For a roadie laptop, running mapsource, open office, and ssh, a small 9 or 10 inch laptop with SSD storage is a good choice. If you use a cellular modem with usb connector, you can connect almost anywhere. I hate being held hostage to some "daily" rate for wifi, since they're not secure anyway.
I read some reviews that did testing on both battery life and access speeds of Netbooks with SSD drives versus hard drives. There was no difference in either battery life or access speeds in the test reports I read. The hard drive drain on the battery appears to be minimal when compared to the screen, which is what really drains the battery.

Also, the hard drive heads are parked when you shut it off, so that really doesn't make any difference when it is in the trunk of the bike and turned off.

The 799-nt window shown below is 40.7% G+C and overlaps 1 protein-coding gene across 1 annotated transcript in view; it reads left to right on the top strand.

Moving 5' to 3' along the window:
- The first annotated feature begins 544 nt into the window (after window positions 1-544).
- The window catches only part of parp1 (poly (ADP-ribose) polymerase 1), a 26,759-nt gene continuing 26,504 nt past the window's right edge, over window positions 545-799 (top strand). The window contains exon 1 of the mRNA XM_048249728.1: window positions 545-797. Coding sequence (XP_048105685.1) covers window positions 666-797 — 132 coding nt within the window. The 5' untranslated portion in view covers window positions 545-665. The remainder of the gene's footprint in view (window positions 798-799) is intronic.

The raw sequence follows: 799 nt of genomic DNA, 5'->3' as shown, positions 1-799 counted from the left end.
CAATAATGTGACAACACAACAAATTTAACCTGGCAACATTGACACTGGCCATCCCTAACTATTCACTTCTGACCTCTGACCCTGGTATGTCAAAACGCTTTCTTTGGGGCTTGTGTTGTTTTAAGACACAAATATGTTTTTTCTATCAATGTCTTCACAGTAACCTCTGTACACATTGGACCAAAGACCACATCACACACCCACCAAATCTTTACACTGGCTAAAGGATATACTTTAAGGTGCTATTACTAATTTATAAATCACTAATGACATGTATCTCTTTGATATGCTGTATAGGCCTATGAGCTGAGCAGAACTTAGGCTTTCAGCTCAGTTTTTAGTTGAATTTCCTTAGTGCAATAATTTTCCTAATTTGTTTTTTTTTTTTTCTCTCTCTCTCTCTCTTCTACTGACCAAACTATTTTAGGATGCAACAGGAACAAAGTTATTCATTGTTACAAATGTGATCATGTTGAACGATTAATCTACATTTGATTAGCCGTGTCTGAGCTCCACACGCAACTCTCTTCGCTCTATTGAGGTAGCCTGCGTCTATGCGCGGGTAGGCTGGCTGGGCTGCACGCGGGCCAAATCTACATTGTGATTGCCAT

Don't get me wrong, there is nothing wrong with SSD drives, but I would just rather have the size of the larger hard drive myself.

I am currently down in the Texas Hill country after a 350 mile day, and I am using my Netbook by the river at the hotel where I am staying. So far, so good. This is the first overnight trip for me on the new bike and I am doing some OPS checks on several items, including the Netbook and the Honda GPS.
 

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Will be looking forward to future reviews. :yes1:
 

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It was $299. My bad :oops:

Well now I dont feel so bad, my deal was better :lol: ( My deal was better than your deal Alert ;) )

I found my blue one on Tiger Direct for $284, and $4.60 shipping, and shipping was for all 5 things that I ordered including 2, 17 LDC monitors
 

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Discussion Starter #12
Day three on the road with the new Netbook.